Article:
The Roommate Annals: 1999-2000

Posted on March 28, 2006


In my seven years of post secondary education, I have had six roommates, all very different. I like roommates. I get lonely when I live alone, and roommates are certainly preferable to blood relations (my sister, who is a devout Christian, nevertheless has the temper of a sea monster and screams like a banshee quite often).
For my first two years of university I lived at the YWCA in Cairo, which is a mere ten minute walk from the American University in Cairo, where I went at the time. Those familiar with Cairo know that this places it in a pretty unpleasant part of town for a sheltered 16-year-old to be abandoned in. Indeed it was, and the place was revolting beyond measure. That’s a story for another day however.
So eventually after the numerous bureaucratic hitches that plague both Egypt and non-profit organizations, I was assigned to M, a sweet girl from Alexandria studying French at Ain Shams University. As lowly freshmen we had a teeny tiny room that inexplicably had a sink. We had no TV, no phone after 10 p.m., no computer. Therefore, one of our favourite forms of entertainment was to draw up floor plans of our room and try and move our furniture around so that 1) our closets and door opened; 2) there was room to sit down 3) our desks were somewhere near the medicalesque fluorescent lights. It was usually too hot to sleep, so we’d move the furniture around all night (it never fit right) and then we would dangle our bare legs out of the window into the moonlit alley off the Meidan. It was too hot for us to care that we were arousing neighbourhood lusts. We’d talk in a hodgepodge of French, English and Arabic till we fell asleep exhausted. When I woke up for my 8:30 Freshman English (can you believe they made ME take English? OK, enough arrogance there) I would wake her by accidentally splashing water from the inexplicable sink on her sleeping face.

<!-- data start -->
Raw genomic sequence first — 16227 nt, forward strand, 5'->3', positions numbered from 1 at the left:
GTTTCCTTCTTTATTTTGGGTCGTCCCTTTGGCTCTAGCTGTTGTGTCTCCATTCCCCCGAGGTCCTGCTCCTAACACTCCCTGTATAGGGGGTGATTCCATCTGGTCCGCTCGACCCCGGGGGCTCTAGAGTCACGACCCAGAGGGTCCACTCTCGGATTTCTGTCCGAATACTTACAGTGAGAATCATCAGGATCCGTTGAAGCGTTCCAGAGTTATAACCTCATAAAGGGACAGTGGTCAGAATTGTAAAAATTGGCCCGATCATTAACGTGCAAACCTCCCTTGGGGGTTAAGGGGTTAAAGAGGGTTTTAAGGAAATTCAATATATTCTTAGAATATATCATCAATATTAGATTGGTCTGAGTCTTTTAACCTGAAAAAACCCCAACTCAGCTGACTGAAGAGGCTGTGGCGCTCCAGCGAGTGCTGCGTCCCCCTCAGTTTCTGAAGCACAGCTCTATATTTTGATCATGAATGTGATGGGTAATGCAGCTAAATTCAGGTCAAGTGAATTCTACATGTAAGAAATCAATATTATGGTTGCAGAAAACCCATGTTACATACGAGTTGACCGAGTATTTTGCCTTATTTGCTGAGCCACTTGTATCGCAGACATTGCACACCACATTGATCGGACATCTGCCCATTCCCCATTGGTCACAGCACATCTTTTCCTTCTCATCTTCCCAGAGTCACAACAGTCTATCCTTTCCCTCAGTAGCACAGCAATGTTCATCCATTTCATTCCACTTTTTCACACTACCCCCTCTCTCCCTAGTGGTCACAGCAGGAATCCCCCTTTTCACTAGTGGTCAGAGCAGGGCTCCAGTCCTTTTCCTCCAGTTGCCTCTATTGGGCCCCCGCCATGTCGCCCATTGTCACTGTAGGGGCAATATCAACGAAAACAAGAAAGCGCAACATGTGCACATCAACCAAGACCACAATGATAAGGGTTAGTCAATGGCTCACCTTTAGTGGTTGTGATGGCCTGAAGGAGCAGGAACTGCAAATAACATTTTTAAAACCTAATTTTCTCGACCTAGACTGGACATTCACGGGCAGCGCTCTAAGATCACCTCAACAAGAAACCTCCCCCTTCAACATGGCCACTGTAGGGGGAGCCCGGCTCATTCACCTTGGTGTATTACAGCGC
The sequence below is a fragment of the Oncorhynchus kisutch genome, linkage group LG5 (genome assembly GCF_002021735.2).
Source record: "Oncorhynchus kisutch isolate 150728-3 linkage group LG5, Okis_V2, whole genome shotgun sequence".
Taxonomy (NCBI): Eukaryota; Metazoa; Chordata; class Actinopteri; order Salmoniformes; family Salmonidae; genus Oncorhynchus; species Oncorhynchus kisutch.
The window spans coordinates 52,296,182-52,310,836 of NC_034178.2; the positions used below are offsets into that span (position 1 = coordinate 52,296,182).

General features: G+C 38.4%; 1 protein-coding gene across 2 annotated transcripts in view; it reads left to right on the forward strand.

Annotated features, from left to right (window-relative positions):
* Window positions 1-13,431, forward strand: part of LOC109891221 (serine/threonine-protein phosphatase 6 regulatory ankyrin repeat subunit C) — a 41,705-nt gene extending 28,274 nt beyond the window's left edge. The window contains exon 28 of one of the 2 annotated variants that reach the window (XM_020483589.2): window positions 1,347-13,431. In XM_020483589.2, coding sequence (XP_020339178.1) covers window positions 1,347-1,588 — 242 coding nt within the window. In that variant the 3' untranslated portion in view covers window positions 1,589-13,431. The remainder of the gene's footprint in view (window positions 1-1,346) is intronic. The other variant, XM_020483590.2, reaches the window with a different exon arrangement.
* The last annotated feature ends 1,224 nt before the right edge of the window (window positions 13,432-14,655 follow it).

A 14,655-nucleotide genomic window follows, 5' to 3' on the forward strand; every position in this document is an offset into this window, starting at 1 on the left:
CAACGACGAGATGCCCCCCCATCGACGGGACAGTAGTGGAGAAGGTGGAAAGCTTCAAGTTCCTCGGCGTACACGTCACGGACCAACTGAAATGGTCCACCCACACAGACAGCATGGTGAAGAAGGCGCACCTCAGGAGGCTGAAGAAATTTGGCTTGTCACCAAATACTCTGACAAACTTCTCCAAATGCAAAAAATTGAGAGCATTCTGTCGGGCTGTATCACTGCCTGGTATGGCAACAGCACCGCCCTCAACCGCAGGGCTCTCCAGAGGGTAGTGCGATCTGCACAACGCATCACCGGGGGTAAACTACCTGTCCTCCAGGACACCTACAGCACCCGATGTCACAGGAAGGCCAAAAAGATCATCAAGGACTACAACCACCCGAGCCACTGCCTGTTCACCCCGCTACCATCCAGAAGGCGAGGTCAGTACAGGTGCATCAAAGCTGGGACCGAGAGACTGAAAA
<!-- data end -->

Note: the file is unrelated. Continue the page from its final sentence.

The only thing she ever complained about was my super, super loud whistling. For that entire year I only ever whistled “White Christmas” and it would echo around the 19th century high ceilings of our room unbearably. One day she finally screeched “La2! Kollo ella el tasfeer!” (No! Everything but whistling!) and I had to desist. During winter nights, we’d sometimes cuddle for warmth. We’re still friends. I like to think my “rebelliousness” eventually influenced her to break off her numerous engagements because she was “bored”. She was probably as unconventional as nice Coptic girls who grow up in Egypt get.

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